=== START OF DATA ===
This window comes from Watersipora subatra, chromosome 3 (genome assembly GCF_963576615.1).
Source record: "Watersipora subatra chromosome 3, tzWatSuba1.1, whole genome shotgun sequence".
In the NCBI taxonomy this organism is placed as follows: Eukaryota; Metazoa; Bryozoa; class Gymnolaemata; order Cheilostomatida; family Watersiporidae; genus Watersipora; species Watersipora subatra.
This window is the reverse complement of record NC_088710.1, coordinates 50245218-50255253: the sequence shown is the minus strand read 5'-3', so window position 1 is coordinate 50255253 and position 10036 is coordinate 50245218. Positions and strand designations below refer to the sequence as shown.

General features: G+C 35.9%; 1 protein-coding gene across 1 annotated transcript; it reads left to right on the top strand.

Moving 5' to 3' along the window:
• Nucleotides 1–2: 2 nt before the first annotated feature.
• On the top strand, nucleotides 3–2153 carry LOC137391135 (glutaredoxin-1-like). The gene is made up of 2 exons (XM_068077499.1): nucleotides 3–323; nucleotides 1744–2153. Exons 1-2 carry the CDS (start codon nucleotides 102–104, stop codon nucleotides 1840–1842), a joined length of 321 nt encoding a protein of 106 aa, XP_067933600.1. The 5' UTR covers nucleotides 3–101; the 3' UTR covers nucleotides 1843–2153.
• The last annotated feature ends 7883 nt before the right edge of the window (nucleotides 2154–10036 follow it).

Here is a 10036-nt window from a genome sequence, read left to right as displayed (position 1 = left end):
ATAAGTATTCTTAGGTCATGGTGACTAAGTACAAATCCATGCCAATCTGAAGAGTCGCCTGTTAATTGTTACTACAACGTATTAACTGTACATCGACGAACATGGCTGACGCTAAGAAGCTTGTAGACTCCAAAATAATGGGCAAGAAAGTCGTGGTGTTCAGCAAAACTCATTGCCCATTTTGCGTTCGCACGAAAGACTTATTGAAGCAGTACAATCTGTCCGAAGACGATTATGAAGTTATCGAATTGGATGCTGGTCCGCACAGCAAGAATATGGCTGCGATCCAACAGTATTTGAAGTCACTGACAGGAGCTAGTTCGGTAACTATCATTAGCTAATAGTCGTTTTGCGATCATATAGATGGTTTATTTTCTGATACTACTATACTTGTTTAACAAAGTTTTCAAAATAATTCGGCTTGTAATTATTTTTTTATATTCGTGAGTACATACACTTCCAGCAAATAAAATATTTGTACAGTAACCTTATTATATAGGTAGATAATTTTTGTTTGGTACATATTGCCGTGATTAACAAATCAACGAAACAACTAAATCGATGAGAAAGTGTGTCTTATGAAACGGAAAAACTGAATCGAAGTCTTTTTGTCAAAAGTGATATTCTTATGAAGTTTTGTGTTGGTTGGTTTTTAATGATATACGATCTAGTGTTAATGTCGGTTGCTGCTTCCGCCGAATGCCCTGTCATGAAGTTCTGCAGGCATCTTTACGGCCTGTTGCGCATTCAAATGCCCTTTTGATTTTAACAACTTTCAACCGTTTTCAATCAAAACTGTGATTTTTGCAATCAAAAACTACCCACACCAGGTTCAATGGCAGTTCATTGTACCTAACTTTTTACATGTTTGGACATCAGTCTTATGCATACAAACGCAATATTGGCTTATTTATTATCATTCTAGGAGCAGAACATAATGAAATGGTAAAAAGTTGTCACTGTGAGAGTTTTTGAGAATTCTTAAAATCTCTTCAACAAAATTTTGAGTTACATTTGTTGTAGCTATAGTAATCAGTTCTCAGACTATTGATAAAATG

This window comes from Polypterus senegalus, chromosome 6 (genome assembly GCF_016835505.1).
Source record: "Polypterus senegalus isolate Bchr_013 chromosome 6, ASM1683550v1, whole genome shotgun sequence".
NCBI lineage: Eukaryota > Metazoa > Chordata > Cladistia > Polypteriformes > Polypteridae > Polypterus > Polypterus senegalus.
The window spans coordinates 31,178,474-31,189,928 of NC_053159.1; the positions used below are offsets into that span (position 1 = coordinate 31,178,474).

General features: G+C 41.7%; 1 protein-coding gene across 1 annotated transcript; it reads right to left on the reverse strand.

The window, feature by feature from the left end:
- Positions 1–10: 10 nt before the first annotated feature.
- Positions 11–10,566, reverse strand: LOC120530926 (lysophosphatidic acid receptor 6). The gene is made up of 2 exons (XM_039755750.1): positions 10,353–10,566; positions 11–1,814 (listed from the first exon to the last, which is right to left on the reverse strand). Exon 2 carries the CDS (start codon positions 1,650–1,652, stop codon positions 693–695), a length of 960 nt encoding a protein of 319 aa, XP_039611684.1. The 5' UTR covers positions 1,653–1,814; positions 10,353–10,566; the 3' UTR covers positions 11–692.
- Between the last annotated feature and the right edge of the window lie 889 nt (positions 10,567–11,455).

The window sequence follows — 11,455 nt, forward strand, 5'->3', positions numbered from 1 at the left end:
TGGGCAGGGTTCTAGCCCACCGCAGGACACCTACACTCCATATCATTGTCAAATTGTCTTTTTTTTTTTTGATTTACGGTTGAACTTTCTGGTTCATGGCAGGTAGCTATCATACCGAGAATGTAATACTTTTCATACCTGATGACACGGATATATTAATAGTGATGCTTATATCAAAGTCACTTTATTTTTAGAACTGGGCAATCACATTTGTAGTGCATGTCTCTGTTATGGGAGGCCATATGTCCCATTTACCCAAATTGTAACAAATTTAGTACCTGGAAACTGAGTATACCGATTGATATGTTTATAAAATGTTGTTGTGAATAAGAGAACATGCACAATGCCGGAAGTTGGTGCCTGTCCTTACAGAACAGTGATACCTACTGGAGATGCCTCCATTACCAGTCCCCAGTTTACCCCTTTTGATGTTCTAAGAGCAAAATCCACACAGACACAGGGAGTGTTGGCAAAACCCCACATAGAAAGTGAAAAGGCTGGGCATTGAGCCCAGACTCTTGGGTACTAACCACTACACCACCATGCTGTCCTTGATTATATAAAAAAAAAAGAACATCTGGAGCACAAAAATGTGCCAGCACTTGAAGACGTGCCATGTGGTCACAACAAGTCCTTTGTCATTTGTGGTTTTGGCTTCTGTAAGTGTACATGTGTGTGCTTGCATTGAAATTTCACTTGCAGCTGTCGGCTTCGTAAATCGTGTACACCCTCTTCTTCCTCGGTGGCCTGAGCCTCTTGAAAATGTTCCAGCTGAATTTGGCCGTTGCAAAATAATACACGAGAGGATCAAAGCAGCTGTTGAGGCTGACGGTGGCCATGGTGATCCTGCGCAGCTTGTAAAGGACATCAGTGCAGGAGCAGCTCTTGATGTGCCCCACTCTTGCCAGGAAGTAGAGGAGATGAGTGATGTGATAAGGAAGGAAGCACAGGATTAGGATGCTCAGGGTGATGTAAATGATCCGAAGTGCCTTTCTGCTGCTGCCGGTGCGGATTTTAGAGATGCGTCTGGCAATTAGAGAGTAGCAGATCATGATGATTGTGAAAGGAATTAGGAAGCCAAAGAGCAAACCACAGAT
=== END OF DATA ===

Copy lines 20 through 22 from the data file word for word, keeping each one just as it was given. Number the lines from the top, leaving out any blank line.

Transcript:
- Between the last annotated feature and the right edge of the window lie 889 nt (positions 10,567–11,455).

The window sequence follows — 11,455 nt, forward strand, 5'->3', positions numbered from 1 at the left end:
TGGGCAGGGTTCTAGCCCACCGCAGGACACCTACACTCCATATCATTGTCAAATTGTCTTTTTTTTTTTTGATTTACGGTTGAACTTTCTGGTTCATGGCAGGTAGCTATCATACCGAGAATGTAATACTTTTCATACCTGATGACACGGATATATTAATAGTGATGCTTATATCAAAGTCACTTTATTTTTAGAACTGGGCAATCACATTTGTAGTGCATGTCTCTGTTATGGGAGGCCATATGTCCCATTTACCCAAATTGTAACAAATTTAGTACCTGGAAACTGAGTATACCGATTGATATGTTTATAAAATGTTGTTGTGAATAAGAGAACATGCACAATGCCGGAAGTTGGTGCCTGTCCTTACAGAACAGTGATACCTACTGGAGATGCCTCCATTACCAGTCCCCAGTTTACCCCTTTTGATGTTCTAAGAGCAAAATCCACACAGACACAGGGAGTGTTGGCAAAACCCCACATAGAAAGTGAAAAGGCTGGGCATTGAGCCCAGACTCTTGGGTACTAACCACTACACCACCATGCTGTCCTTGATTATATAAAAAAAAAAGAACATCTGGAGCACAAAAATGTGCCAGCACTTGAAGACGTGCCATGTGGTCACAACAAGTCCTTTGTCATTTGTGGTTTTGGCTTCTGTAAGTGTACATGTGTGTGCTTGCATTGAAATTTCACTTGCAGCTGTCGGCTTCGTAAATCGTGTACACCCTCTTCTTCCTCGGTGGCCTGAGCCTCTTGAAAATGTTCCAGCTGAATTTGGCCGTTGCAAAATAATACACGAGAGGATCAAAGCAGCTGTTGAGGCTGACGGTGGCCATGGTGATCCTGCGCAGCTTGTAAAGGACATCAGTGCAGGAGCAGCTCTTGATGTGCCCCACTCTTGCCAGGAAGTAGAGGAGATGAGTGATGTGATAAGGAAGGAAGCACAGGATTAGGATGCTCAGGGTGATGTAAATGATCCGAAGTGCCTTTCTGCTGCTGCCGGTGCGGATTTTAGAGATGCGTCTGGCAATTAGAGAGTAGCAGATCATGATGATTGTGAAAGGAATTAGGAAGCCAAAGAGCAAACCACAGAT